“Finally, more time for business thanks to the Web 2.0 – The Saalfeld district savings bank cracks open its knowledge silos and finds a new way to deal with rules” by Christian Sauer (summary of the progress report by Nathalie Köpff).
It is well-known that many things in Germany are over-regulated. Instead of supporting creativity and entrepreneurial thinking and action, too much regulation blocks the big picture and leads to redundancy, or in extreme cases to contradiction. The introduction of the Web 2.0 breaks open knowledge silos, helps colleagues share newly-acquired knowledge, in a central place accessible by all, for example in the intranet. Members of staff should have an information platform available which motivates their active cooperation, adding discernible value.
Online organisation handbook and open documentation
The Saalfeld-Rudolstadt district savings bank wiki meets both requirements. One part of the wiki satisfies the statutory and supervisory editorial requirements. This area fixes the procedural rules for business operations. Amongst other things, there is an open area in which the staff can freely document their knowledge. A blog provides support for the system, giving a non-binding form of transmitting information.
The backing of the management was indispensable to guarantee a wide enough basis for support and initiative. Furthermore, users were needed who really see the need, and last but not least a suitable provider. To get the project of the ground, one has to concentrate on the users, as they will be working with the system later on. For this reason, members of staff from the most diverse divisions of the company were integrated into the planning process right from the start. Taking the requirements of the users into account early on, avoids acceptance problems later on and developments missing the users’ requirements. In the case of the district savings bank, the first job was to determine the central activities clearly and specify a name for the platform: S-Pedia. Continue Reading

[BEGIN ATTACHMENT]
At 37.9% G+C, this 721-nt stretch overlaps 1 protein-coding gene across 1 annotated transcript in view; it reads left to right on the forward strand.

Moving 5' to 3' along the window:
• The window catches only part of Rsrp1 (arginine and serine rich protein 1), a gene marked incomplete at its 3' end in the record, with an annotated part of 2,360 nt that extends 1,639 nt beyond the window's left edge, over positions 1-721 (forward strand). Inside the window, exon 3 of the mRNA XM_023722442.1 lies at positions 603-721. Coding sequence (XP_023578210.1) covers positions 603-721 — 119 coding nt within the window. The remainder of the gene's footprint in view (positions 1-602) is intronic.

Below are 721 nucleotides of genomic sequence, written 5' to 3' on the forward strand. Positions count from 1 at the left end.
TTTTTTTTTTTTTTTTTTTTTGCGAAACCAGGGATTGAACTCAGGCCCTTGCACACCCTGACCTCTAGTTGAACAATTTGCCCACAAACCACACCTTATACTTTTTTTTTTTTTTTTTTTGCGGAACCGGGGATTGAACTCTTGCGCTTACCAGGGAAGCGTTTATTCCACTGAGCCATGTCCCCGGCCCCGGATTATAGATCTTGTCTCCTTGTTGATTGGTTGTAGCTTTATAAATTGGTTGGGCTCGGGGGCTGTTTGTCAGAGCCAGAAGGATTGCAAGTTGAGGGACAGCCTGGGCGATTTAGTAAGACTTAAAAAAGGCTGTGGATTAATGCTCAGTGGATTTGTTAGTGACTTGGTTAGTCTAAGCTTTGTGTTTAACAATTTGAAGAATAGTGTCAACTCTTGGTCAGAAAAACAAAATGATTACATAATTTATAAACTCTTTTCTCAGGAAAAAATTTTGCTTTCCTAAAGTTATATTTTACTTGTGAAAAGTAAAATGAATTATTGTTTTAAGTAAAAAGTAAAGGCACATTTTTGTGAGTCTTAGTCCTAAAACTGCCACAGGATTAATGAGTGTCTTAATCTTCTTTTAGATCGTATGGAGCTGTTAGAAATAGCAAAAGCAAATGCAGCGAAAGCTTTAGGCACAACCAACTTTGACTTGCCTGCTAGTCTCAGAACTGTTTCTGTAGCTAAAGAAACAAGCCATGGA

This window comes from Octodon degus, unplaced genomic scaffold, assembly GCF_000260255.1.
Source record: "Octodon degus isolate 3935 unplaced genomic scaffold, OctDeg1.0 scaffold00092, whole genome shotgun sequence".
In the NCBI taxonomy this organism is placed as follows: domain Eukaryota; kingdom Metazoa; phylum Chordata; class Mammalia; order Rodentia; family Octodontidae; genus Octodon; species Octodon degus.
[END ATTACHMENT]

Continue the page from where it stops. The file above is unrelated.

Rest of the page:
In this article I want to answer the most frequently asked questions relating to installing MediaWiki. But first, a question in return: what is the purpose of the wiki? Is it just a test installation or is it to be used productively?
Installing a local test system
For testing, I recommend installing MediaWiki locally on your own computer. The installation process of a wiki is always the same. Firstly you need to set up and adapt the environment in which the wiki will run, this is primarily the webserver and the database as the case may be. Then you copy the wiki software files to the right place and set up the configuration data, either by hand or automatically, on the system environment. The most important things here are entering the right paths, language and connection to the database.
You can use the environment XAMPP for your local installation. Installation instructions can be found on the site mediawiki.org. I know small companies which run their wikis just with XAMPP and make them available on the intranet.
Installation as a productive system